Robert Huot says he will never forget when his parents’ land and home were expropriated and burned to the ground in 1969 to make way for an airport about 50 kilometers north of Montreal.
His family had just moved the last of the furniture out of the house when Canadian employees burned it and the barn down, destroying all structures in the path of progress.
“They never used that land,” said Huot, who was 14 at the time.
More than 800 houses were then destroyed and 12,000 people were forced to relocate.
Thousands of acres in Mirabel, Que., have been resold to families, but wounds like Huot’s remain unhealed. On Monday, Aéroports de Montréal (ADM), announced that it is dedicating four hectares, roughly the size of eight football fields, for the creation of a memorial site to honor those who lost land and homes in the airport expropriations.
The land is located along the Guy-Lafleur highway, at the entrance to what is now known as the YMX International Aerocity of Mirabel, a cargo airport that is also used for industrial and aeronautical development.
The land is leased for the ceremonial price of $1 per Center of collective memory of the expropriation of Mirabel (CMCEM), an organization dedicated to commemorating the expropriations of 1969. At that time some 40,000 hectares were expropriated.
“It is with great respect for the past that we must continue to build our future,” said Philippe Rainville, ADM’s president and chief executive officer, in a press release.
Rainville said that negotiations with the CMCEM began before the pandemic. And according to the CMCEM, the gesture of handing over the land to the organization “puts an end to this conflict,” he said.
Remembering those who lost their homes
Françoise Drapeau-Monette, co-founder of CMCEM, said her organization has been working to establish a memorial and center for families since 2007. The four hectares will provide space for parking and facilities, she said.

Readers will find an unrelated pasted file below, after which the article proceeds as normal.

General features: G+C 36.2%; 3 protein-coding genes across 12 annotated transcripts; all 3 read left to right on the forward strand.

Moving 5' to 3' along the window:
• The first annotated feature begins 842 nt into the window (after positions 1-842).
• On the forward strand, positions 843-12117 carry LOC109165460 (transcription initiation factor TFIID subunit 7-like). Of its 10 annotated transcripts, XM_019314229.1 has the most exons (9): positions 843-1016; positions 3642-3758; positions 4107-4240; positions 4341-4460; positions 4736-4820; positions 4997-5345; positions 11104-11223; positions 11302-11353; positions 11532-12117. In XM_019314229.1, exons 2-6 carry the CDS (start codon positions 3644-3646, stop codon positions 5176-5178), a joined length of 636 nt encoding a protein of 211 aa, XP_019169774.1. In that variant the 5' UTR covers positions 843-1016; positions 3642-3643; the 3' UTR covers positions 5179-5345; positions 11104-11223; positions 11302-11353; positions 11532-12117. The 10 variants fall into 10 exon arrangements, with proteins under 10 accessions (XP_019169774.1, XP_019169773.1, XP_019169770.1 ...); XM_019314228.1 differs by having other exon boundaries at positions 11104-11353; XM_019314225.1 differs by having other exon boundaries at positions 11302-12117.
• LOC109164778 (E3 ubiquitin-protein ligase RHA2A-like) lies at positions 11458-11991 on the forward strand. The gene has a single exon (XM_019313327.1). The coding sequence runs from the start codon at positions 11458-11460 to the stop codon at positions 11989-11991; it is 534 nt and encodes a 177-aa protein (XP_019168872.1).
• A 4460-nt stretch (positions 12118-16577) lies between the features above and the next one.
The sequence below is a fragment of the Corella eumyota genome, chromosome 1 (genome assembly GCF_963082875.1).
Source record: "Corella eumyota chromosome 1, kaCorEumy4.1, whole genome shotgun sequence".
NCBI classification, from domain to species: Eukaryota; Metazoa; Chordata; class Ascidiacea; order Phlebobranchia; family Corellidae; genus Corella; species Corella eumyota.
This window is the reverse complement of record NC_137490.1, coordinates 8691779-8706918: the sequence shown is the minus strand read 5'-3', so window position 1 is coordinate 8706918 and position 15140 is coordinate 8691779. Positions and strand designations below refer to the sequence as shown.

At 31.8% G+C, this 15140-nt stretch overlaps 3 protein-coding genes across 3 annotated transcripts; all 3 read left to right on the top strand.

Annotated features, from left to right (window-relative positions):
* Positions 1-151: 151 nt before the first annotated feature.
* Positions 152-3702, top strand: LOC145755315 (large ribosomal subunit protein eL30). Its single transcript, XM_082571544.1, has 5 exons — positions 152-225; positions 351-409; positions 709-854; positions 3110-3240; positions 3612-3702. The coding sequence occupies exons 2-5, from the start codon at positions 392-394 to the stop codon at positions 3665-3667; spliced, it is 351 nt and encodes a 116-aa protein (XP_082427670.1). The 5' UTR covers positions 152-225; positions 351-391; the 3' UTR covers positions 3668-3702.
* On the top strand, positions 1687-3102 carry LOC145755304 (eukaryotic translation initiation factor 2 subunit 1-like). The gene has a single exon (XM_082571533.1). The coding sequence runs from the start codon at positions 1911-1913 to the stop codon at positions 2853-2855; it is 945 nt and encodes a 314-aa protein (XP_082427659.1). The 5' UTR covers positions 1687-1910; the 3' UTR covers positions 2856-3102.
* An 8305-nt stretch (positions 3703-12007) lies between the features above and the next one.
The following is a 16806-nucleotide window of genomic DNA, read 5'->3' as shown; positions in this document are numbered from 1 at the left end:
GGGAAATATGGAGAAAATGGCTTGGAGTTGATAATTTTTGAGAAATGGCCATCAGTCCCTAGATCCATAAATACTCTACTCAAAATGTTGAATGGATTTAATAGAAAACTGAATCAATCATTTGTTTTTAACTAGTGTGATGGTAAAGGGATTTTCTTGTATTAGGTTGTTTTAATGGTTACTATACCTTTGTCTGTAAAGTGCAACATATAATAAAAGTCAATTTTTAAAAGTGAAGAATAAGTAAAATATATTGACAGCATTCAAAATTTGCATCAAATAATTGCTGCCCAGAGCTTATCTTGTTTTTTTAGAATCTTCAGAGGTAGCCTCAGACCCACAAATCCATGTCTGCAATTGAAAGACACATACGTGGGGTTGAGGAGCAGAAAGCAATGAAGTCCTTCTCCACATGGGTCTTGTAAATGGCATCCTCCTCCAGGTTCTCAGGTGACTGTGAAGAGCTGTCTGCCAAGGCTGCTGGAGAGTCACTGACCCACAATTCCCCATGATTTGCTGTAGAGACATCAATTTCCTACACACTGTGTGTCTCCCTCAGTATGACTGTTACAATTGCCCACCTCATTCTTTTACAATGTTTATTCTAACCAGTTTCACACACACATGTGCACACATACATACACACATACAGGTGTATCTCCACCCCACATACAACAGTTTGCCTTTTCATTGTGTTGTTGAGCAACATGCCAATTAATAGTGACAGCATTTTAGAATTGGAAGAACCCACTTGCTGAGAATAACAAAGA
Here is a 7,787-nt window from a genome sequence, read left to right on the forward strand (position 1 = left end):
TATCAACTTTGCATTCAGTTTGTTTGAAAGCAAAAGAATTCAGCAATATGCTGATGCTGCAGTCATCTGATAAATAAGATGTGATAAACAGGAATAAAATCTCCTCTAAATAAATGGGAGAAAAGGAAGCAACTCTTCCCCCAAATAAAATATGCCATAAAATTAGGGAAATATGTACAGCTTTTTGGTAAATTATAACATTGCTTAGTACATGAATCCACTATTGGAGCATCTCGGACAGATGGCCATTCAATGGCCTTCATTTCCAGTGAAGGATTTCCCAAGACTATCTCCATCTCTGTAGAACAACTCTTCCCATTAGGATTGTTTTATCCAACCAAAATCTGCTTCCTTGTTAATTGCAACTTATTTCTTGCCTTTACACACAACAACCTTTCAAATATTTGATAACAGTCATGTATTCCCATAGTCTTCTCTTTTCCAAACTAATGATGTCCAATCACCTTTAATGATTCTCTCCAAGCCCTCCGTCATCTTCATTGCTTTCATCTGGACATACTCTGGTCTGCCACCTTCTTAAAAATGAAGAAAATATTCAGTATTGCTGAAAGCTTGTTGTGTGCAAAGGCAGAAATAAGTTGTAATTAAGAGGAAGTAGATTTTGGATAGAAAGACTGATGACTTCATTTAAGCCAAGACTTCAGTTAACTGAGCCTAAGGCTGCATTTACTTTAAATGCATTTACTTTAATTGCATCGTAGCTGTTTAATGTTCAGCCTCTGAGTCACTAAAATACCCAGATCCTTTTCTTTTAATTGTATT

Denise Beaudoin, also a co-founder, described Monday’s announcement as “memorable and historic.”
“I think the expropriated are very happy that they will finally have a center that they can call their own,” Beaudoin said.
It is a way to reclaim the land and give it to the people who suffered, he said.
But for Huot, the painful chapter of his life won’t be undone until his family can rebuild and live on the land they once owned.
Of the lands owned by the Huots, one parcel was dedicated to agriculture and another to the sugar industry. Huot was able to purchase the unused land in 2019, and his son hopes to one day take advantage of the maple trees that still thrive there.
Yet all these decades later, still deeply entrenched in negotiations with Transport Canada, he is unable to access the land because there is no road.
“It’s not settled for us,” said Huot, whose land lies beyond ADM’s fences.
Monday’s announcement was just “another trophy for the WMD because they really just want us to stop talking about this,” he said.
International airport failures
In 1969, the public was promised an international airport and high-speed rail transit connected to Montreal.
Former Prime Minister Pierre Trudeau launched the airport with much fanfare in 1975. Supporters predicted that Mirabel would become a gateway to the world, drawing 60 million passengers a year by 2010. But it never really took off.
At its peak, it attracted no more than three million people a year. High-speed rail was never built, and international passenger flights ended in 2004 when the airport was running an annual deficit of $20 million.
Additionally, many parts of the airport were left unfinished, including roads and terminals crucial to serving travelers from the United States and within Canada.
Approximately 4,450 hectares of expropriated farmland was being leased by farmers until 2006, when former Prime Minister Stephen Harper offered to sell it all to the former owners. In 2014 the passenger terminal was demolished.
Then in 2019, the Canadian government announced that it would sell the last remaining unused land. Approximately 300 hectares were offered to the families and descendants of the expropriation, and the Huots were among them.
But, Huot explained, until the Canadian government allows access, his family’s land will remain in the same state since he saw the house and barn burn, unused.